View Full Version : Game of Thrones Inspired Photoshoot

08-16-2012, 06:27 PM
Thoughts on the edit? Obviously the background is not accurate to the books, but the model was very happy.

COSPLAY: Daenerys Targaryen
SERIES: A Song of Ice and Fire / Game of Thrones

To see more of my work, you can visit my website, flickr, or facebook. I would love to do a creative photoshoot with you in your cosplay. :D

My Photography...
WEBSITE (http://www.rachel-marie-smith.com/)
FLICKR (http://www.flickr.com/photos/silentparadeproductions/)
FACEBOOK (https://www.facebook.com/RachelMarieSmithPhotography)

08-17-2012, 08:43 PM
Neat looking, I'm somewhat distracted by the blurring around the edges though it does add a bit of a dreamy effect to it, I'm not sure if you used a green screen or what not and I'm also not familiar with how well they work out.

My eyes keep jumping to the big planet, I would have moved the background down and to the left if possible and get her more center frame.

Still not bad and MOST important "but the model was very happy."

08-21-2012, 11:05 PM
so pretty!

08-22-2012, 08:31 AM
I like it quite a bit.

It's a very well-done composite, tough to tell at a glance how much of it is the set and how much is the drop-in background.

There are a few cues that lead me to believe the model was shot on a white or neutral background, then clipped out and placed onto the sand. But I could probably be convinced otherwise.

The lighting on the model is perfect, it's VERY believable with the background - which is hard to do on a composite. The direction and softness of the shadows, the color and intensity of the light. Good job.

Like Skuggi mentioned, the outline of the model is a bit too fuzzy/feathered, especially on her right (camera left) arm. This drew my eye on the initial glance.

The shadow isn't quite right - I'm guessing you burned it onto the sand? The direction and intensity are right, but with a large, soft light source, the shadow should get softer and more diffuse as it's further from the subject. Additionally, the model's overall shape is smaller at the top than at the bottom. These two things together mean that the right end of the shadow (her head) should be smaller, lighter, and more diffuse than the left end of the shadow (her hips and body).

Also, the "real" shadow from a sun would be hard and crisp - remember that for photographic purposes, the sun is a very small light source, which makes for hard-edged shadows. But for the purposes of this shot, I don't know if that would work, and it would definitely be a little difficult to recreate.

My last critique is in the composition, and honestly that's more of a personal preference than a technical critique. I prefer the model/subject to be the "star" of a photo, whereas here she's one small component of an overall image. I would have liked to see the model much larger in the frame. Again, personal preference, and your composition does work really well for an environmental shot.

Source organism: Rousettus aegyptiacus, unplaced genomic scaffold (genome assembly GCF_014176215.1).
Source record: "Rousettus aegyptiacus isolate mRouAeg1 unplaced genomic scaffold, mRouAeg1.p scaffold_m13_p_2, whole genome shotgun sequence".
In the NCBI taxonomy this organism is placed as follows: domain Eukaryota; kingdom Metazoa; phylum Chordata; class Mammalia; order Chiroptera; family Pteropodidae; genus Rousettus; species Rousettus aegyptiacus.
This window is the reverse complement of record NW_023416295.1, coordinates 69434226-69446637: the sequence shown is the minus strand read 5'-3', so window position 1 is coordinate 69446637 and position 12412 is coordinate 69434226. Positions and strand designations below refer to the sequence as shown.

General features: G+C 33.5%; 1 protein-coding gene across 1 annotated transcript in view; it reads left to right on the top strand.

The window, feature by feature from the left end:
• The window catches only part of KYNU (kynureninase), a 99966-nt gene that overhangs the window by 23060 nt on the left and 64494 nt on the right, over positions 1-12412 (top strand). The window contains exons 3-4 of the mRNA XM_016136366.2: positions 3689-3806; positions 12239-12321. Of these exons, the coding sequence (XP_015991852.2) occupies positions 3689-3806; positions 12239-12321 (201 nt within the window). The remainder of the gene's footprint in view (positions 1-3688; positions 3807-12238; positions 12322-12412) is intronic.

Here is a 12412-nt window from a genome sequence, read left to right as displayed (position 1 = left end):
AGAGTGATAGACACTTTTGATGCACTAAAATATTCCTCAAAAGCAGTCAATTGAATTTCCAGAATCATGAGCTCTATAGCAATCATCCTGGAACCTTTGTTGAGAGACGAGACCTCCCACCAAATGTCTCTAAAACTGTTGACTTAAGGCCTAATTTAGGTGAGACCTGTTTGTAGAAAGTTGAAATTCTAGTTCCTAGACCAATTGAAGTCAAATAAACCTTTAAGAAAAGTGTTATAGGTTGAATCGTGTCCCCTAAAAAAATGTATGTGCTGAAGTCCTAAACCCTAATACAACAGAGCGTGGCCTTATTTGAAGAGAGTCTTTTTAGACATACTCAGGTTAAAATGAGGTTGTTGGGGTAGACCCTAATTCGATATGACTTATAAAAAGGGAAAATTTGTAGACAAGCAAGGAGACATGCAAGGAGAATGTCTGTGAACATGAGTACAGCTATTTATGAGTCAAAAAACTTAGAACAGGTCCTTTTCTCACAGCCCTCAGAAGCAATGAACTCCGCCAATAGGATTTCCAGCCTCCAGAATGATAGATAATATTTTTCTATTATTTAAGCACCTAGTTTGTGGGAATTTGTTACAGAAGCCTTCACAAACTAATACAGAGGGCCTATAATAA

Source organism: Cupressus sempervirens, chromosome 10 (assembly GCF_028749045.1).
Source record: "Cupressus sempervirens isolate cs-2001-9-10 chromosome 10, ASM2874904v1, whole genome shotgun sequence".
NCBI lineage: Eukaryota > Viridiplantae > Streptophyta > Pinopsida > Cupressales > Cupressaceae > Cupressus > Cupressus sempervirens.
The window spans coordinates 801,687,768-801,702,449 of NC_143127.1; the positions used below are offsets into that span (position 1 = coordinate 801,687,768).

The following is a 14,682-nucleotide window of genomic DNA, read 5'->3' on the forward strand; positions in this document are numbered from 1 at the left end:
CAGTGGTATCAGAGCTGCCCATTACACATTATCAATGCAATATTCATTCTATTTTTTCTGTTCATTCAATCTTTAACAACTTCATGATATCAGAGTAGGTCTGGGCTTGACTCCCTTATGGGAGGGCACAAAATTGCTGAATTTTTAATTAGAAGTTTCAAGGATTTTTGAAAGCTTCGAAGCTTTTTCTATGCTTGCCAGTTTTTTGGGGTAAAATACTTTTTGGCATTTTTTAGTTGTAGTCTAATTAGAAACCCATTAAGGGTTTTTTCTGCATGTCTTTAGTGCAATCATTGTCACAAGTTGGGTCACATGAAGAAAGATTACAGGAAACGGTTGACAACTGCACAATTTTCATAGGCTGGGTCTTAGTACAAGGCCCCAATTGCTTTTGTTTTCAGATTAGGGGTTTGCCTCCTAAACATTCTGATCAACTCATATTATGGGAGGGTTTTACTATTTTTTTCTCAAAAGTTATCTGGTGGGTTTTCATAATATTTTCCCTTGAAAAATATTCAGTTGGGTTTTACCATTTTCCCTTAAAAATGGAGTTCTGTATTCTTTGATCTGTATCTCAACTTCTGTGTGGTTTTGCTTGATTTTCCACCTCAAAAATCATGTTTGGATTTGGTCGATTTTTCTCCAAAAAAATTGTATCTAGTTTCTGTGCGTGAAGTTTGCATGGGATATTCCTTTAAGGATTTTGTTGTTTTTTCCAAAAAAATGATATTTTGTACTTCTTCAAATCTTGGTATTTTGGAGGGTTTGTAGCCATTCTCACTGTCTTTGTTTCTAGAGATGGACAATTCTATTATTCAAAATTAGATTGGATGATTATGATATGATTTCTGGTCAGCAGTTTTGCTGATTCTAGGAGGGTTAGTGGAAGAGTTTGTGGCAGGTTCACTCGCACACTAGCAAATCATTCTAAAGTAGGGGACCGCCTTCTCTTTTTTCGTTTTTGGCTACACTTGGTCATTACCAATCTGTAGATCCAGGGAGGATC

Overall, great job. Better than I could do with a composite like this, I think.

09-06-2012, 04:59 AM
I like the over-all look of this photo a lot. It is the details that would make this image even more pleasing.

I agree with those who said the edges around her are unnaturally soft. Crisp, but blended edges usually work best when adding a person or object into a background. I use the Blur Tool to make the edges seem part of the location.

The side-lighting is consistent with the desert lighting and the lighting on the planet and moon. However, the contrast ratio is a bit higher on her. The shadows on her seem a bit deeper than other elements, but not too seriously. Her tan on her arms suggests she has been wearing short sleeve shirts, which might not be likely for the wardrobe worn in that tv show.

I agree with the others about the drop-shadow that was added to make it seem she made the shadow. The over-lighting seems like diffused sunlight on the desert, but her face has brighter contrast to suggest a harsher sunlight, as well as her nose shadow being harsh, so the shadow should indeed be a bit harder, longer, and more defined to show her shape in it. Her shadow gets darker as it gets farther from her head, which it should get lighter, since fill light would do that. I also agree with nathancarter that shadows, especially soft shadows, would have sharper edges when near the person who made them, and get progressively softer as the distance increases. Shadows can make or break the believability of a composite, so I suggest you imitate reality as closely as possible.

Compositionally, I am fine with her size. It makes the scene more epic for me. I would prefer to see her closer to the right frame, since she is look to the left. Her pose is very elegant.

The planet and the moon are well blended into the clouds, but the moon seems unnaturally oval-shaped.

If you can refine the details, I think this will become a more stellar image!